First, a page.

At one level, it isn’t. Many of us chatter to God all day, turning to him at a moment’s notice. No, I’m talking about time spent waiting on God, seeking to deeply enter his presence, to worship, to listen to him. Dangerous prayer, that changes us.

If you’re anything like me, you’ve experienced just enough of this listening prayer to whet your appetite, to make you long for more. Yet there have also been many times when you’ve sat, your mind going in all directions, not much sense of the presence of the Holy Spirit, nothing that sounds much like Jesus’ words to your soul.

Why is it so difficult?

I’m privileged to be a Beta reader for a friend who is writing on soul formation. To be honest, it’s not an area that I’ve related to well in the past, though my friend has a different way of making her point – her book is drawing me in. Especially her section on listening prayer. So I’ve been inspired to reengage.

As part of that, I picked up  “Let’s Talk”, a booklet on prayer by Bill Crowder. I found him asking the same questions. “If prayer is so important ….   why do we so often find it so difficult? Why do we sometimes find it unsatisfying? Why do we struggle to experience the freshness and the wonder of our God when sincerely trying to enter his presence?”

It was the first phrase that struck me. “If prayer is so important ….” Yes, we know how important prayer is. Both personal and corporate. So, from what we know of the Christian journey, wouldn’t we expect it also to be difficult? Of course! It’s fairly obvious, but it came as a new insight.

Liszt’s piano piece “Campanella” is excruciatingly difficult, and excruciatingly beautiful. Is it worth the trouble? To the pianist who has won through to flawless performance, the answer is, “Oh yes! Oh  my goodness yes!”

So, a new engagement with listening prayer. Anyone coming with me?


A Tale of an Ordinary Saint.

A teacher who came to my Discipleship Training School in YWAM told this tale. It was about his experience attending one of the soul-formation camps headed by Neville Winger on Great Barrier Island, east of North Auckland, New Zealand.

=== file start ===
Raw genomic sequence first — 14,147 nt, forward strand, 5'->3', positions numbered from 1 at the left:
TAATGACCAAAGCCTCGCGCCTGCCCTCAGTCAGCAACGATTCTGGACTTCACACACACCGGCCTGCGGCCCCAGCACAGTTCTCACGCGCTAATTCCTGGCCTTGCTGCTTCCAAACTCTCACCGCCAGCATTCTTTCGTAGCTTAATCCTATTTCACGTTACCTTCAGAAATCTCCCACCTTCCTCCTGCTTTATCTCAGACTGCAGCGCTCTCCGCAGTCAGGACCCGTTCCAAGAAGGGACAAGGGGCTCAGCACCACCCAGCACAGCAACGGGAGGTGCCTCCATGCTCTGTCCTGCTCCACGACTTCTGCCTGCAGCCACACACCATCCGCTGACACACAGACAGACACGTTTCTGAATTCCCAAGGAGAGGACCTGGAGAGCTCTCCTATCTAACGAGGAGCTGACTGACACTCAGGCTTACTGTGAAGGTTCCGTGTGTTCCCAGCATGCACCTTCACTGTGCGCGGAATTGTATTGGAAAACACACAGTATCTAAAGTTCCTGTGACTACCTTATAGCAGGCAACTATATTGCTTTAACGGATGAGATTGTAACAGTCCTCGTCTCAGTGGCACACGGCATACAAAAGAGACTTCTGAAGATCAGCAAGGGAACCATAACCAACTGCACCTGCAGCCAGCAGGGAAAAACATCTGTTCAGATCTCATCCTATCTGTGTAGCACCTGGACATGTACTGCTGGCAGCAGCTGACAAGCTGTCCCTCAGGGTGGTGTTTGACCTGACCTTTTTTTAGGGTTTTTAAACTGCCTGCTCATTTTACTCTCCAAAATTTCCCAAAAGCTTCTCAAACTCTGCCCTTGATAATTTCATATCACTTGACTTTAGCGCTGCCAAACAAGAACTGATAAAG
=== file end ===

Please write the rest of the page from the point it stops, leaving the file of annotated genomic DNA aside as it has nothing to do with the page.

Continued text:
“My work duty time usually had me outside, working on the grounds. Most days, as I weeded, or cleared, or trimmed, I would notice some camper trudging up the hill to Neville’s office, with head bowed, shoulders slumped. One by one, as God brought to the surface old issues to be healed, each would seek prayer and guidance from our beloved Neville. An hour or so later I would see the person emerge, back straighter, head held higher, hope stirring in their eyes.

“The day came when it was my turn. I too shuffled up the hill to knock on that door. Neville called for me to come in, then motioned me to a seat. He was sitting behind his desk, with Bible open. I sat in front of his desk. Neville said nothing for the longest time, but sat with head bowed over his Bible.

“Eventually, he began praying. He hadn’t asked me anything about what was on my heart, yet he began praying into exactly the issues that were weighing on me. I was amazed. Neville was so clearly a man who listens to God. About an hour later, I walked back down the hill from his office, with hope rekindled.”

How do you feel when you read of a saint who hears so confidently from God? A little skeptical? That he doesn’t sound real, not like one of us ordinary mortals?

Firstly, let me assure you that Neville Winger did not have an infallible hotline to God. None of us does. But he was a man with long experience sitting in God’s presence, waiting on him, listening to him.

Secondly, Neville’s close friendship with God doesn’t make him extraordinary, like an exhibit at a museum. No, God sees that kind of devotion as just ordinary. It’s what we’re all called to. Neville’s story might inspire us, but it doesn’t put him in a different category. Outrageous devotion to God is simply what the Christian life is about. The New Testament, indeed the whole Bible, makes this so plain.

Young person, or not-so-young person, are you becoming caught up in a Romance? The road you are taking is so loaded with significance, you dare not take it without waiting long and often in the presence of Jesus.


Poignant. A word we don’t use too much these days. Do you need to grab a dictionary?

Just the sound of the word, just the fact that it’s dropping into disuse, is, well, poignant.

An idea, a memory, an echo from the past, that brings nostalgia, an indefinable longing for, for …. Something. We’re not quite sure what. A piercing feeling, tinged with gladness, tinged with pain, tinged with sadness. Something that touches us to our core. A snatch of an almost forgotten melody perhaps.

A lone piper on the misty battlements of Edinburgh Castle.

The heading note above Proverbs Chapter 30 tells us that these are the words of Agur Ben Yakeh. Probably not an Israelite.

Proverbs 30:18-19. (NIV)

18 “There are three things that are too amazing for me,
    four that I do not understand:
19 the way of an eagle in the sky,
    the way of a snake on a rock,
the way of a ship on the high seas,
    and the way of a man with a maiden.”